1. Russell’s quietly efficient night
D’Angelo Russell has reached the point where his quiet nights end up with lines such as he put up against the San Antonio Spurs Monday night.
The Brooklyn Nets’ All-Star scored 23 points on 9-of-19 shooting, going 5-for-11 from 3-point range, and adding eight assists and seven rebounds as his breakout season rolls along.
The five 3-pointers were significant, as Russell set a new franchise record with his 14th game this season with at least five 3s, breaking the old mark of 13 games set by Allen Crabbe last season.
And he was shooting them from everywhere, including this one that may have popped up on the radar screens in the air-traffic control center at LaGuardia.
The season of DLo rolls on, with the fourth-year guard now averaging 20.5 points, 6.7 assists, 3.2 rebounds and 1.1 steals in 30.2 minutes per game, shooting 43.5 percent overall and 37.2 percent from deep.
He also made a big play at the defensive end, getting a little bit of revenge on San Antonio guard Derrick White, who had just blocked a Russell shot at the other end on the previous possession.
There are still some analysts out there that knock Russell for his lack of efficiency as a shooter, while failing to account for the fact that some guys are shooters and some players are simply scorers.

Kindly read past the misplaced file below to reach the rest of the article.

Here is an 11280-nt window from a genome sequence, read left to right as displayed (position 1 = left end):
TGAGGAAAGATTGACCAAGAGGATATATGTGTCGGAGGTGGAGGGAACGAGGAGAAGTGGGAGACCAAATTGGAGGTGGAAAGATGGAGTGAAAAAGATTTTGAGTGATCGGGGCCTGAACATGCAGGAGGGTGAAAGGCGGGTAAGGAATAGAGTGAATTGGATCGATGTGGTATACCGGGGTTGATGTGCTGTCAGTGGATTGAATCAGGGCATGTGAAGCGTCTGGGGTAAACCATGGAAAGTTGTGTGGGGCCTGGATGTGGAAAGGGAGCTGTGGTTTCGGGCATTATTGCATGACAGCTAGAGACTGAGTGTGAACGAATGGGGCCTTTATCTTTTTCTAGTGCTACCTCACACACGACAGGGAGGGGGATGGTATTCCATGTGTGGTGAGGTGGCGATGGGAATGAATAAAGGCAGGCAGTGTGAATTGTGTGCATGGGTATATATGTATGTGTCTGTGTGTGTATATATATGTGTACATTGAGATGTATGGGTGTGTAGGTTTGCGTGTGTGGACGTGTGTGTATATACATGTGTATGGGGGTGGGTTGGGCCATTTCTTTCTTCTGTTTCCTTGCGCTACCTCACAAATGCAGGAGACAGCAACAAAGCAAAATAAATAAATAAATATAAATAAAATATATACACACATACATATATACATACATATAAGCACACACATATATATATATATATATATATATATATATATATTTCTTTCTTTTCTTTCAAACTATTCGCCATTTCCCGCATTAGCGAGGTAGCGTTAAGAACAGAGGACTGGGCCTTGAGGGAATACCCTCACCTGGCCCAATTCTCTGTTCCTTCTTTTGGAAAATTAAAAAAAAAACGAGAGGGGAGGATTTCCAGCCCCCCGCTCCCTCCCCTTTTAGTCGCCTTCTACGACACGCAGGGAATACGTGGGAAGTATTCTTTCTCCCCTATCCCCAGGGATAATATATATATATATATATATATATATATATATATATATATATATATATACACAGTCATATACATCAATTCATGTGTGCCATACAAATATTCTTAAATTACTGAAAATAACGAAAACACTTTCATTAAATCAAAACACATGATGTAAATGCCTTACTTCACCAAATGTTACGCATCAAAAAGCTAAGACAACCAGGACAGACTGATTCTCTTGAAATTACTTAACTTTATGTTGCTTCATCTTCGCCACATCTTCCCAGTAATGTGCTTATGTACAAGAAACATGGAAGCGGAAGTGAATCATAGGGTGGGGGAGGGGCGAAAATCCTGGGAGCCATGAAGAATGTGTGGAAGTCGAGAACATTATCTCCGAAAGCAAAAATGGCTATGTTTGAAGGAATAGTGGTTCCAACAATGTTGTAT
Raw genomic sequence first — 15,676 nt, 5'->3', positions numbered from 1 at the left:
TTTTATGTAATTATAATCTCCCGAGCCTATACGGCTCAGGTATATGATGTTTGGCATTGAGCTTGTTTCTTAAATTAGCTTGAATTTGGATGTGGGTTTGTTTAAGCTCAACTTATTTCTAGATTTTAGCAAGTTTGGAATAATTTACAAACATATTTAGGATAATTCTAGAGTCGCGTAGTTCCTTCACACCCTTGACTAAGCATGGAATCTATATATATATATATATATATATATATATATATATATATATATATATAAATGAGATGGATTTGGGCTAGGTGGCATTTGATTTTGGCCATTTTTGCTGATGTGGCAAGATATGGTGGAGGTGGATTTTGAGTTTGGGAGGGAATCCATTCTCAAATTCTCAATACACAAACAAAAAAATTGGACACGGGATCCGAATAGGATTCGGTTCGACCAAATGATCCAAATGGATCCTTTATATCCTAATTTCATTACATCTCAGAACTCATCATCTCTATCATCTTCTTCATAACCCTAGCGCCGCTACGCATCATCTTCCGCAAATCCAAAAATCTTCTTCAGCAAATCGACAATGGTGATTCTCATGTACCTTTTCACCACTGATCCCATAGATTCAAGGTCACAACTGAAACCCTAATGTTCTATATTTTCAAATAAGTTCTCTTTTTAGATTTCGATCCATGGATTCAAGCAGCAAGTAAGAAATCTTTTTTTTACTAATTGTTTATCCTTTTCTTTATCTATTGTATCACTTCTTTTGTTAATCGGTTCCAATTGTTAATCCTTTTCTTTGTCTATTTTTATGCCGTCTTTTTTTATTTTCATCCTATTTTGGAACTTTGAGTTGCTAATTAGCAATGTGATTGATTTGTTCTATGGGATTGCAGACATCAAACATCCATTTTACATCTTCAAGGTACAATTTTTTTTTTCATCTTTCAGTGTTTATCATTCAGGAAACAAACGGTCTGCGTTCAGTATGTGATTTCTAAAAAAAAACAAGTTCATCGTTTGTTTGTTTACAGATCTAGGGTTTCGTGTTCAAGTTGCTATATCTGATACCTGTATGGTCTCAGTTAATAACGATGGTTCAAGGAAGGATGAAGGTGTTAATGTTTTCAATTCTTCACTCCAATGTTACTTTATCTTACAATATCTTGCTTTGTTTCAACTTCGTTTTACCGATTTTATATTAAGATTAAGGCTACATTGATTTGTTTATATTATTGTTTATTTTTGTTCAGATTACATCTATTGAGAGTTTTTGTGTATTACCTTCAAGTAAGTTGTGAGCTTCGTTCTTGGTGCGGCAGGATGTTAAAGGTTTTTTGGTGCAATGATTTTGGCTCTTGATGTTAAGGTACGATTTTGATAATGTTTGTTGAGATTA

Russell is a scorer. He will get hot and carry a team for long stretches in games and at other times he will go full super nova, such as he did Saturday night in the road win over the Charlotte Hornets when he scored Brooklyn’s last 12 points and put up 14 in the final 3:24 of the game.
And his efficiency is improving. His shooting percentages — both conventional and the deeper analytics views — are all at career-high levels. Russell is at 43.5 percent overall, 37.2 percent from long range and 82.5 percent at the foul line.
His advanced shooting statistics include an effective field goal percentage of 51.2 percent and a true shooting percentage of 53.5.
That improvement has come in spite of a career-high usage rate of 29.9 percent and comes in a season where his assists per game, assist percentage (37.7), assist-to-turnover ratio (2.27) and assist ratio (23.8) are all at the highest levels of his career.
In short, the restricted-free-agent-to-be is about to get seriously paid this summer. Given his fondness for the Brooklyn organization and their investment in him, it’s a decent bet that big new contract offer will come from the Nets.